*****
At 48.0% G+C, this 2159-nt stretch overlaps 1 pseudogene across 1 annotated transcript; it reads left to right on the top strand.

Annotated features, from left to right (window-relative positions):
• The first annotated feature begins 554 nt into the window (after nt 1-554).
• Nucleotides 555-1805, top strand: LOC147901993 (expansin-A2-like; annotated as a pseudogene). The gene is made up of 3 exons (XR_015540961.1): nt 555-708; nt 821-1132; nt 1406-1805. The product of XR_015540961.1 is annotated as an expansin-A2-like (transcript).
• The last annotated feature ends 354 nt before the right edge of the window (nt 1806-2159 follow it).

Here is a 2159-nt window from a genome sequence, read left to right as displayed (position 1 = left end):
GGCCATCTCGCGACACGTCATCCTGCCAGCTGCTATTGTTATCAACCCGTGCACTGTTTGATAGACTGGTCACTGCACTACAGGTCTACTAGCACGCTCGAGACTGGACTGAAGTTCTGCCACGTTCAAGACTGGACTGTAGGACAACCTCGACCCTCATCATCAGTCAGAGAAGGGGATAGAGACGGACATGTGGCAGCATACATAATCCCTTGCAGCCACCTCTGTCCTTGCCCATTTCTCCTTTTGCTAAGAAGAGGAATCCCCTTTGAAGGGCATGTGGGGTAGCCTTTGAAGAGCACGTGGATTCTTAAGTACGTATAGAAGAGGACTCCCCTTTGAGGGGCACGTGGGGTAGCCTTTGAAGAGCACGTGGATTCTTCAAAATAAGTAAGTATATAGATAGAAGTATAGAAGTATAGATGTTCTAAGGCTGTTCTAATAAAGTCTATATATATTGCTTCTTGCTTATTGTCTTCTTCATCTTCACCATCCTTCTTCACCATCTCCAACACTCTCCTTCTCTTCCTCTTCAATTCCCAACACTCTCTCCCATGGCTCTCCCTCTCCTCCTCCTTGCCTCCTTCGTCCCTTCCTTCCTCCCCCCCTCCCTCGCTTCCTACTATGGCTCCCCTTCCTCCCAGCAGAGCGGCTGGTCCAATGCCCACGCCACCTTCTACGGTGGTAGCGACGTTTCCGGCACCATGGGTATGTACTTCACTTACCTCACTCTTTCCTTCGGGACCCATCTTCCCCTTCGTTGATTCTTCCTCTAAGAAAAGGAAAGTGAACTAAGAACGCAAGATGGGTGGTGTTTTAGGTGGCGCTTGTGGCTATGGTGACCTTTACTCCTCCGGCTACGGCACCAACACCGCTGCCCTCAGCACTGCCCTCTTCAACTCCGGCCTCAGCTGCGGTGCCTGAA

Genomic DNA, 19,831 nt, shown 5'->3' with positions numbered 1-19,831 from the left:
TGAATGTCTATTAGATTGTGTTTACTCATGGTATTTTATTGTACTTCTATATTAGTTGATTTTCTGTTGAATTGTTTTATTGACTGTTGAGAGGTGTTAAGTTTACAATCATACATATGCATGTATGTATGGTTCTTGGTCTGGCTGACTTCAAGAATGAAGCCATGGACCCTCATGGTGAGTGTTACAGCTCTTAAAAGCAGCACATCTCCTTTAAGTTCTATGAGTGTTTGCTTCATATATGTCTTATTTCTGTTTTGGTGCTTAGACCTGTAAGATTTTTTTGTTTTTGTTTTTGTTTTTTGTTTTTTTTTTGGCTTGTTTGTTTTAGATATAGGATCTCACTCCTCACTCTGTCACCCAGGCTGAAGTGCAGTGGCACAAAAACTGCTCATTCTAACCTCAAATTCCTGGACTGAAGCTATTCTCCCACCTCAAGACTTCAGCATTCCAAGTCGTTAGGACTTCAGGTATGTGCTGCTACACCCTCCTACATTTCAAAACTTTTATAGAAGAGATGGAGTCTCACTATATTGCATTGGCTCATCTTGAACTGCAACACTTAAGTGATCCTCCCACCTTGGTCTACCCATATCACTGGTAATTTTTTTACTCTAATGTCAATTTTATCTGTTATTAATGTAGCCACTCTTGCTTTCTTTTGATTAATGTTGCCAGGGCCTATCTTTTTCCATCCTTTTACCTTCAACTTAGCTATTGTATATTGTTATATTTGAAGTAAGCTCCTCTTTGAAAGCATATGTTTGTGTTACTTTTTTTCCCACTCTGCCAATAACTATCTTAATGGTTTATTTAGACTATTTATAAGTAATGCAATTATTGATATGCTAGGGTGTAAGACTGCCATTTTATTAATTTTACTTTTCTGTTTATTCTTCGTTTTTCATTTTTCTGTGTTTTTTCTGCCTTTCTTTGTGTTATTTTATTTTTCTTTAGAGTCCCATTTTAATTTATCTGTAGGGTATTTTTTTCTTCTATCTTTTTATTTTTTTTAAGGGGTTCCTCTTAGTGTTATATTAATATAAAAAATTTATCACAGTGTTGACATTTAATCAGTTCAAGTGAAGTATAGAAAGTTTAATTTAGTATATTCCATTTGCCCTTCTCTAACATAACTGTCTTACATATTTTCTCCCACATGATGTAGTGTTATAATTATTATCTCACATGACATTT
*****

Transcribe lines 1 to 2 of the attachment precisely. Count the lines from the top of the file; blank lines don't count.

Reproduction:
At 48.0% G+C, this 2159-nt stretch overlaps 1 pseudogene across 1 annotated transcript; it reads left to right on the top strand.

Annotated features, from left to right (window-relative positions):